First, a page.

Computational fluid dynamics of blood flow in coil-embolized aneurysms: effect of packing density on flow stagnation in an idealized geometry
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Coil embolization is performed to induce flow stagnation in cerebral aneurysms and enhance blood clot formation, thus preventing rupture and further growth. We investigated hemodynamics in differently positioned aneurysms coiled at various packing densities to determine the effective packing density in terms of flow stagnation. As a first step, hemodynamic simulations were conducted for idealized geometries of both terminal- and sidewall-type aneurysms. Porous media modeling was employed to describe blood flow in coil-embolized aneurysms. The stagnant volume ratio (SVR) was analyzed to quantify the efficacy of coil embolization. Regardless of aneurysm type and angle, SVR increased with increasing packing density, but the increase in SVR varied depending on type. For sidewall-type aneurysms, the packing density required to achieve 60 % SVR was 20 %, roughly independent of aneurysm angle; flow stagnation was achieved at low packing density. In contrast, in terminal-type aneurysms, the packing density required to achieve 60 % SVR was highly dependent on aneurysm angle, accomplishing a 20 % packing density only for lower angles. Indications are that a relatively high packing density would be required, particularly when these aneurysms are angled against the parent artery. The packing density required for flow stagnation varies depending on aneurysm type and relative position.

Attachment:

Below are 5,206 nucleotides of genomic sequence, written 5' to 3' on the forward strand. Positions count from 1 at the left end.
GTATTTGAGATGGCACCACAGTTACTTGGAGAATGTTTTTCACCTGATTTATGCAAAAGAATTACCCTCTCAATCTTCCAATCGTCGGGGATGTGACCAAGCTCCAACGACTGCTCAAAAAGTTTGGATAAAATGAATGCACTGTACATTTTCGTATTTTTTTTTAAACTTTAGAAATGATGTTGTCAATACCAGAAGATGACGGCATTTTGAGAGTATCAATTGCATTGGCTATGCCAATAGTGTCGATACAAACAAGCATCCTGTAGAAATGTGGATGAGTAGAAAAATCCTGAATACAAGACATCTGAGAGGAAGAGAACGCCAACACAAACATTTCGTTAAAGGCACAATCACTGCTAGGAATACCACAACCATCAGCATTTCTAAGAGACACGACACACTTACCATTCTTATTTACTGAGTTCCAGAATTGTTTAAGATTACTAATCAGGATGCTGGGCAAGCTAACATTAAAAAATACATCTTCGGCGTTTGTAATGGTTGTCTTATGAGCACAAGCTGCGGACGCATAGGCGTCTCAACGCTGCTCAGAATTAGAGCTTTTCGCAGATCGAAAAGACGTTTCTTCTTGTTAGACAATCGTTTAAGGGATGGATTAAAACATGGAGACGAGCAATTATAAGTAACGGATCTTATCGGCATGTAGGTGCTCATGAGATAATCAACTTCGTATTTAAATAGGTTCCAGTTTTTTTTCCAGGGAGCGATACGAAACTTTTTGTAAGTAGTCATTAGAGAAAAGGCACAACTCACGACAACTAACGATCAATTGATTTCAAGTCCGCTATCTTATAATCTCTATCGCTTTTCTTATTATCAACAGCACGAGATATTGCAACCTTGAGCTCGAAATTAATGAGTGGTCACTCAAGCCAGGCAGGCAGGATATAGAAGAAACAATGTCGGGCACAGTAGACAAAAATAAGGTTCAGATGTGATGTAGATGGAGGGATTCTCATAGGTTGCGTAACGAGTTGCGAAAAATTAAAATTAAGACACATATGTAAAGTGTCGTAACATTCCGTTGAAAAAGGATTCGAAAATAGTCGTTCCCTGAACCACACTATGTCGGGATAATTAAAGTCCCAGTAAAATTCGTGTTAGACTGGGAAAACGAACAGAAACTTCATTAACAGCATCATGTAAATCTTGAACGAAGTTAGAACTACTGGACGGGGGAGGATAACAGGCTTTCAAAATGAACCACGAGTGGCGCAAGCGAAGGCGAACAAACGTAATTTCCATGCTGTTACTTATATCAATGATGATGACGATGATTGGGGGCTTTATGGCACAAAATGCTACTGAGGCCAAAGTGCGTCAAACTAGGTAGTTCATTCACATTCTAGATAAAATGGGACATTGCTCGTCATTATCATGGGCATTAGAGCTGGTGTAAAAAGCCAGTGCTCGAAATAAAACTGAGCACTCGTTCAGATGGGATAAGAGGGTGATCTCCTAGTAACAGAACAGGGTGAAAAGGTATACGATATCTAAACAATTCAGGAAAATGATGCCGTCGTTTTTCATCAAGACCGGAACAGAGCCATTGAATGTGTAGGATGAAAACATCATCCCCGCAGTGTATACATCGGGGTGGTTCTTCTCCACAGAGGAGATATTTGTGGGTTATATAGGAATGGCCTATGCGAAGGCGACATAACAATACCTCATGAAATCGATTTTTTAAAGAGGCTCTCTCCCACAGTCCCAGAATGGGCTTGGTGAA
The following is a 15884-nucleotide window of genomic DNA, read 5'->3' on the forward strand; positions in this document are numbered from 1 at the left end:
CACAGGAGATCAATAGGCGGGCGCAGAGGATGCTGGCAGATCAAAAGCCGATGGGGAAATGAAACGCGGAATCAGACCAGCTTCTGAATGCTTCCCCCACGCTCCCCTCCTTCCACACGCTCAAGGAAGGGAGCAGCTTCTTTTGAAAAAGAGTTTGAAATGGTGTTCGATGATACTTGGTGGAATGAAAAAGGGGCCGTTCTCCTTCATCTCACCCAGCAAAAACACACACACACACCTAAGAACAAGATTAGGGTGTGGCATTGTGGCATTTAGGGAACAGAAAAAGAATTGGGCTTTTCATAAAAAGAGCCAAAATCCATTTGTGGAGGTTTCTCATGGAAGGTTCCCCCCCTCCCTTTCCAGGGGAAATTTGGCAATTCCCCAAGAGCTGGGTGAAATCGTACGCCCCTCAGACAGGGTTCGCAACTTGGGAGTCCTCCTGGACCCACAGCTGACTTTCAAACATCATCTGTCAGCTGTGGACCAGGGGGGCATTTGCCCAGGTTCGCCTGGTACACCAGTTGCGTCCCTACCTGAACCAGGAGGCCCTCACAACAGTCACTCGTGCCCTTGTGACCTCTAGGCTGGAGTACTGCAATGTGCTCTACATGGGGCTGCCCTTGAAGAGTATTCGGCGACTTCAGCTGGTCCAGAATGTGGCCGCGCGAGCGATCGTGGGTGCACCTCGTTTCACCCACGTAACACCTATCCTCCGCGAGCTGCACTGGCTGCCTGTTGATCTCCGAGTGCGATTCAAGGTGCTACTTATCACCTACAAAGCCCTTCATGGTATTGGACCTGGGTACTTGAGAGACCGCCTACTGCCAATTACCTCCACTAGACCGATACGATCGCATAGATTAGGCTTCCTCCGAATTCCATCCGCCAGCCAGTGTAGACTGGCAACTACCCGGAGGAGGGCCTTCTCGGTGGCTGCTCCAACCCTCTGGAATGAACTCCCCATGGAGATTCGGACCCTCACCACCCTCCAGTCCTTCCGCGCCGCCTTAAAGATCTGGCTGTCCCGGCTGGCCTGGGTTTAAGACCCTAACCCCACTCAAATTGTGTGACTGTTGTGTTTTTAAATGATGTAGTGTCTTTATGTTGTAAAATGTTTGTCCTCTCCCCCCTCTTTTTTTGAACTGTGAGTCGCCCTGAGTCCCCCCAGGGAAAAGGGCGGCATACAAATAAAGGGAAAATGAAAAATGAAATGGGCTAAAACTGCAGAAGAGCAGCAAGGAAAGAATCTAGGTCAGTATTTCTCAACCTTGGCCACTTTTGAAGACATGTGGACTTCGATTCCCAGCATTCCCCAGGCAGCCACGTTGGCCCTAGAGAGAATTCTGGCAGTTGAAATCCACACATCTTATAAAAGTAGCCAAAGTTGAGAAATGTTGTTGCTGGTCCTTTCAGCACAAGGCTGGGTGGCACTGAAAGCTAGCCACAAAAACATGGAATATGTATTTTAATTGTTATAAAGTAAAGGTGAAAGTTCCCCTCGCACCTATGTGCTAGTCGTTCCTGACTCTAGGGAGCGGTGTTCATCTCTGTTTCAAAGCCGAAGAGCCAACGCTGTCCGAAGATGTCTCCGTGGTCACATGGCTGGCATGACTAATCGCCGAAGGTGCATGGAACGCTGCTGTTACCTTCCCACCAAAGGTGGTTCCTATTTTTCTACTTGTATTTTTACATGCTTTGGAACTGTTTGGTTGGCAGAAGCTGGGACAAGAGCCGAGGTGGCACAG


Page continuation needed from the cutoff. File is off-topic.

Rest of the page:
KeywordsCerebral aneurysm Computational fluid dynamics Coil embolization Porous media
This study was supported by Grants-in-Aid for Scientific Research (B) 22300155, Scientific Research (B) 21300163 and Challenging Exploratory Research 23650261 from the Ministry of Education, Culture, Sports, Science, and Technology (MEXT). We wish to acknowledge Dr. Satoshi Ii for discussions on the analysis of flow.
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